“Deep crisis”

Balpa stated that the committee was “bsolument d” right about BA. Brian Strutton, general secretary of the union, said: “Any company using Covide’s coverage to reduce jobs and terms and conditions as they need to be called.

“I have described the consultation talks between Balpa and BA as being suspended by a thread because of BA’s decision to issue a threat of “fire and rehire.” That remains the case.

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The airline said in a statement: “We are in the deepest crisis ever faced by the airline industry – a crisis not of our manufacture, but a crisis that we must resolve.

“We will do everything in our power to ensure that British Airways can survive and maintain the maximum number of jobs, in line with the new reality of a changing airline industry in a severely weakened global economy.”

BA is already involved in a bitter struggle with its unions and a quarrel with the government. Today, MPs also weighed in against the company.

This is a remarkable situation for BA. It was once considered a flag bearer for British values, a national champion, with the closest ties to the government – and a place where staff were delighted to work.

What’s wrong? The Covid-19 crisis has caused splurge in the airline industry, leaving previously strong companies faltering. Carriers around the world are losing jobs as they prepare for dark years.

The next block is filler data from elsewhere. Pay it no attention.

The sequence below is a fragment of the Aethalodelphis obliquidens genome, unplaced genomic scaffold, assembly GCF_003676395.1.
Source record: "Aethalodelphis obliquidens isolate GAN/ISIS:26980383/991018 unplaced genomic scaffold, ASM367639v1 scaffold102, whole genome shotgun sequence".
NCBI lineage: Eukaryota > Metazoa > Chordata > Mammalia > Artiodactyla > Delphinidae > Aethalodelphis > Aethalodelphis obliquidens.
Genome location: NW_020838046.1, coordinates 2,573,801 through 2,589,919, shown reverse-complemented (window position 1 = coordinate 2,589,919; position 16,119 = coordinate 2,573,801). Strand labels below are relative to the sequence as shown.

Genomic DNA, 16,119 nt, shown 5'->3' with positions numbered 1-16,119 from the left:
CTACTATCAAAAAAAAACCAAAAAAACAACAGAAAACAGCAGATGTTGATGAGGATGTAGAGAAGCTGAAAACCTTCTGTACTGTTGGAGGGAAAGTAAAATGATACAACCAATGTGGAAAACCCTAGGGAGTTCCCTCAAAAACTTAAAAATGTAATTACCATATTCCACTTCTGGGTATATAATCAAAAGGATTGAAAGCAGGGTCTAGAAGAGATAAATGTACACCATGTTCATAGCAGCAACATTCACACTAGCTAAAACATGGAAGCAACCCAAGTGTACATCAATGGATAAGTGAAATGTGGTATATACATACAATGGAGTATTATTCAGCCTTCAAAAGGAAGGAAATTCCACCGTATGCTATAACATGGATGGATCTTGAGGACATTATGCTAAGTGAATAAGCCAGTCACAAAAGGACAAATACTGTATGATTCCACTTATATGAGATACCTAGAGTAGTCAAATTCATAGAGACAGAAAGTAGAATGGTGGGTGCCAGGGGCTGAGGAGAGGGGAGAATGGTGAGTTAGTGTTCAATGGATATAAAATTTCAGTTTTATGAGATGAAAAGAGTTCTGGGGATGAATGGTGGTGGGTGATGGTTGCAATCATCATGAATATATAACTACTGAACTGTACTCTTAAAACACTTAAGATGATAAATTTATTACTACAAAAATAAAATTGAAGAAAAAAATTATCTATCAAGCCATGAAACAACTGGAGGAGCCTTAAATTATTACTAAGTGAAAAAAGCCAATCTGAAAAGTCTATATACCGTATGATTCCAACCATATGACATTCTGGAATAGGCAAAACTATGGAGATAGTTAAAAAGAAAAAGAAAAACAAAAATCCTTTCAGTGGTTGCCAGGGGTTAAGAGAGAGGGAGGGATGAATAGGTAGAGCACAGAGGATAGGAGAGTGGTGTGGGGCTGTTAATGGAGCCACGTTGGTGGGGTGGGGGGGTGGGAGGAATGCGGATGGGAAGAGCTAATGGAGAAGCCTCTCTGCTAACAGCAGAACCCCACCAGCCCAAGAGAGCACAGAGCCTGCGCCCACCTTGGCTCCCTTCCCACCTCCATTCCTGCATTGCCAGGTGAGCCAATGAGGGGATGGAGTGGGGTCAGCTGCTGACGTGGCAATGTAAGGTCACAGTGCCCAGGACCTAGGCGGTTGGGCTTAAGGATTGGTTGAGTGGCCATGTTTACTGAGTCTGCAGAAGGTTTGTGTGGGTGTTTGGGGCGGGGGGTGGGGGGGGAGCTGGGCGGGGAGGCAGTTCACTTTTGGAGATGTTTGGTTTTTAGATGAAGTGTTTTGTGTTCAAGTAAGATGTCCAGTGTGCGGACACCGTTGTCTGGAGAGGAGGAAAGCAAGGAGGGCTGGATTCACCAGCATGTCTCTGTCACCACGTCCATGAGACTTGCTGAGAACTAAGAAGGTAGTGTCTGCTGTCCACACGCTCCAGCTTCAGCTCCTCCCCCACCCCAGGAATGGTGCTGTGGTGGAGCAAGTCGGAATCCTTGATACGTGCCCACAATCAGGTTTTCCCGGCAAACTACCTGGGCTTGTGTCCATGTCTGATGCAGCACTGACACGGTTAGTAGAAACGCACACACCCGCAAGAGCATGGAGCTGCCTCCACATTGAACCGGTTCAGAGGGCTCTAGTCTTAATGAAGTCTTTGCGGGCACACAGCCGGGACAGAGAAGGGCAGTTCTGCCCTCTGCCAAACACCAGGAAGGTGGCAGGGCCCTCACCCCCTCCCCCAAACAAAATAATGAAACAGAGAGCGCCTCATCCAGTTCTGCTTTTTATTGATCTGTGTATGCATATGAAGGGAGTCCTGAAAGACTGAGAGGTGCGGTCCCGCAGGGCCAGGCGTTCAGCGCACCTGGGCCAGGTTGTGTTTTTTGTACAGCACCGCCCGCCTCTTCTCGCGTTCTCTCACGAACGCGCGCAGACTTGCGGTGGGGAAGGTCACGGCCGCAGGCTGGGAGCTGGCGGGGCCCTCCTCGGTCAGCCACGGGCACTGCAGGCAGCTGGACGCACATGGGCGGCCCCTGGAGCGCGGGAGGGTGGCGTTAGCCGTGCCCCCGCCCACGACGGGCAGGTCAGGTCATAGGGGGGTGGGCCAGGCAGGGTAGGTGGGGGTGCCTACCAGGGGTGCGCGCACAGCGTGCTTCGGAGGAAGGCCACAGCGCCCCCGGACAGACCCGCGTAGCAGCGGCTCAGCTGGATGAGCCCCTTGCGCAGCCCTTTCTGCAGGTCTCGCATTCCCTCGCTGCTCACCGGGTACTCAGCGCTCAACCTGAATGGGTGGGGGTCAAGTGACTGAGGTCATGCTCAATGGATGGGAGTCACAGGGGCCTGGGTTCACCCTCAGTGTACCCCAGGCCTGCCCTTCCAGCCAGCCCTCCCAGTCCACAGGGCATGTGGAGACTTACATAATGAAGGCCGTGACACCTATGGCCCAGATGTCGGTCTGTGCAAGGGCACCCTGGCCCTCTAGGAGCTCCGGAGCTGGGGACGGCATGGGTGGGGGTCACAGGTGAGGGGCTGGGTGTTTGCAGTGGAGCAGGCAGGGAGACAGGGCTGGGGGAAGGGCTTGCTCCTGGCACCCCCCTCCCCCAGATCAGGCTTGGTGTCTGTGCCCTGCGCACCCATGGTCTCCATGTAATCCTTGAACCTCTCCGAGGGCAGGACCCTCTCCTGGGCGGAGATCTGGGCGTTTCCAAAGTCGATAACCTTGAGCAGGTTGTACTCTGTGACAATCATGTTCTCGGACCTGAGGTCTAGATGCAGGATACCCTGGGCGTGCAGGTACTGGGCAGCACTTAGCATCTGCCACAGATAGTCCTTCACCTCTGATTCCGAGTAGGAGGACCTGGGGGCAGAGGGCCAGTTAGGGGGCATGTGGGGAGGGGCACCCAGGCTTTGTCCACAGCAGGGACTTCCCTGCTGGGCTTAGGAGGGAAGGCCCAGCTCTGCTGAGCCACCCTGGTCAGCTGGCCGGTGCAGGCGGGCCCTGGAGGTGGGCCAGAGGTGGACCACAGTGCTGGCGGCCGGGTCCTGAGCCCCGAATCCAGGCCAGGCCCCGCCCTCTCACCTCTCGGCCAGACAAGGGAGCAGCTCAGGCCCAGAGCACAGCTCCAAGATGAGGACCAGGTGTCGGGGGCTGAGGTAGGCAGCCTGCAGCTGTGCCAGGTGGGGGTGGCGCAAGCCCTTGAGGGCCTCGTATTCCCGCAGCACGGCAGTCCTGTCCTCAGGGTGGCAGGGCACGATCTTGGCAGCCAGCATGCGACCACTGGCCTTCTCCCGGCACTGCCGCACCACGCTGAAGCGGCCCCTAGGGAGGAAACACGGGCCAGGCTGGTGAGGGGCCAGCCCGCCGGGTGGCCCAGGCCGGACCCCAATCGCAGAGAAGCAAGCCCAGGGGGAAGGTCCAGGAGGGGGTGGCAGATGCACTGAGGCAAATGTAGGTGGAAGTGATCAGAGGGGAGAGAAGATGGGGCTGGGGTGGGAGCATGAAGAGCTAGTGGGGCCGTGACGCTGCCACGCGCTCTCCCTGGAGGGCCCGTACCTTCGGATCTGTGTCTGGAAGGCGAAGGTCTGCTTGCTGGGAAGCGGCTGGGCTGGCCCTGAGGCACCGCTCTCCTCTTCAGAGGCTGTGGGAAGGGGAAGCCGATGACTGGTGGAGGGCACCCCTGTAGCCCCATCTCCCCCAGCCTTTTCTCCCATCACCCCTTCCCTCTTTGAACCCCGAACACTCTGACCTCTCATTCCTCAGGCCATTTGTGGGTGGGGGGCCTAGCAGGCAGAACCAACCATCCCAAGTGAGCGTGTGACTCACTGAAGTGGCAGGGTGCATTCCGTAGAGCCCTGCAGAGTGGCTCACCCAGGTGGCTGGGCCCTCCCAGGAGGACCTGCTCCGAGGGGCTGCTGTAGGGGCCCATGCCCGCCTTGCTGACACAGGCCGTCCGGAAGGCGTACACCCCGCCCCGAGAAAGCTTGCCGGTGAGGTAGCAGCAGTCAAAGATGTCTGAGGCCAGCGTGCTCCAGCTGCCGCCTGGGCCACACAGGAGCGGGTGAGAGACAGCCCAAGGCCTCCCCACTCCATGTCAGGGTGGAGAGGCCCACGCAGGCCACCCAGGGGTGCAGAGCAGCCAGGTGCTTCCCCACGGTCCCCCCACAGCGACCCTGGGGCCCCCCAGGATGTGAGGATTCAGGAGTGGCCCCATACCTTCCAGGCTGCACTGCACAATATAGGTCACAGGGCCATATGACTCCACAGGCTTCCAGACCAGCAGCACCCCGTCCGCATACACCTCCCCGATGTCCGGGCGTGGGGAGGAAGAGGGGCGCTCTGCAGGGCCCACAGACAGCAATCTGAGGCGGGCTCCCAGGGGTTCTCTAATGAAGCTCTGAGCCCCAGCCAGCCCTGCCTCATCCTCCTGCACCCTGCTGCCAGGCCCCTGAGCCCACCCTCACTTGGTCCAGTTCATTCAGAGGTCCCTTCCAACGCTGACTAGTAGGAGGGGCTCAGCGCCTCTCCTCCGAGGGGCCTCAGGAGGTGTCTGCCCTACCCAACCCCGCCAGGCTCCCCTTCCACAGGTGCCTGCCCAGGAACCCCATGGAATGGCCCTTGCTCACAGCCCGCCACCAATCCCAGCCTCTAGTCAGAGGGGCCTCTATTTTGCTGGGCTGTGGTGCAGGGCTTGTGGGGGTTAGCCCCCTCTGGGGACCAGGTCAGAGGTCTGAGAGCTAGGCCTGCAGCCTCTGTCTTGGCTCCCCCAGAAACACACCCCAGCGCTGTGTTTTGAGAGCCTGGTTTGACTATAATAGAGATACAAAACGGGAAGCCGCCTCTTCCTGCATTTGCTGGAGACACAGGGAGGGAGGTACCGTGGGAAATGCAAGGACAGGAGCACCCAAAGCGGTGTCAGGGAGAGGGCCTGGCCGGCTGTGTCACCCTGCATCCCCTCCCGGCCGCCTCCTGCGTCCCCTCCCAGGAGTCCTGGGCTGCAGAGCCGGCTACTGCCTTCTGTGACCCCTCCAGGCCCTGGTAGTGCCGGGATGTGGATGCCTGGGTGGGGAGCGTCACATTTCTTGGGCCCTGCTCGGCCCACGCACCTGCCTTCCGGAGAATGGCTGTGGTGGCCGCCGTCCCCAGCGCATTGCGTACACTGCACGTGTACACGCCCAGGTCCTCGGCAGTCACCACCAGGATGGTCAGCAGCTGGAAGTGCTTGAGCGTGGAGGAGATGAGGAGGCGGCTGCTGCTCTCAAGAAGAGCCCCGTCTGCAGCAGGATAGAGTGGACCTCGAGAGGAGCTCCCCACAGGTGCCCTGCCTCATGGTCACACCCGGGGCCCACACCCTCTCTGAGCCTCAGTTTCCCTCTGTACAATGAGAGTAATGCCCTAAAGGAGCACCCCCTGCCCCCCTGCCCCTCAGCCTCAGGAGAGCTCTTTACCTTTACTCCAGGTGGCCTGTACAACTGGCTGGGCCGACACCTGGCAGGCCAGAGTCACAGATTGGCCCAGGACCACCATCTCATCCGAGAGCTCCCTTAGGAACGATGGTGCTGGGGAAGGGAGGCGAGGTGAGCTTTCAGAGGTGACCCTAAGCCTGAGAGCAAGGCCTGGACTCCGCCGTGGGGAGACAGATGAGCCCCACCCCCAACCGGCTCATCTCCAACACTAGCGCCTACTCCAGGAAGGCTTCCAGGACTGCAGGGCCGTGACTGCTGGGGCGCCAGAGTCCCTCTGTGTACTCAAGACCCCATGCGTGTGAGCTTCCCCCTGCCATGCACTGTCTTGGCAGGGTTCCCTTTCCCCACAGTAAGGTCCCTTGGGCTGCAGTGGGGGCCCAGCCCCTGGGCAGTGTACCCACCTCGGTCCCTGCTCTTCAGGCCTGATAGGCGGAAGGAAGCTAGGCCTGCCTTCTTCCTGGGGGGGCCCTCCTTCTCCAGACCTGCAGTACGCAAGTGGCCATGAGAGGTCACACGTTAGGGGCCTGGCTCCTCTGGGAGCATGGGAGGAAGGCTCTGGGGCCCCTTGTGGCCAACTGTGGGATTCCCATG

BA is far from unique in wanting to make deep cuts. But there’s more to it than that. BA has spent the past decade trying to streamline its business to compete with low-cost start-ups such as Ryanair and EasyJet.

This has sometimes led to conflicts with its employees – and apparently created a legacy of mistrust and resentment, especially among cabin crew.

Now, during a crisis, those feelings are bubbling. Sometimes the company seems to be under siege.

The MPs’ report also urged the government to abandon its 14-day quarantine rule at the end of June.

He called for a “more targeted and nuanced border control policy,” allowing people travelling from countries where the rate of Coviide-19 infection is relatively low to enter the UK on a less restrictive basis.

On Friday, BA, EasyJet and Ryanair filed a lawsuit against the “imperfect” quarantine policy. The airlines are calling for judicial review “as soon as possible,” saying the measures introduced this week will have a “devastating effect on British tourism and the economy as a whole.”

They said they saw no evidence of when the proposed “air bridges” between the UK and other countries would be implemented. Instead, they want the government to re-adopt the policy it introduced on 10 March, which required passengers in countries deemed to be at high risk of coronavirus infection to isolate themselves upon arrival in the UK.

But Interior Minister Priti Patel insisted the policy could “help stop a second devastating wave” of the disease.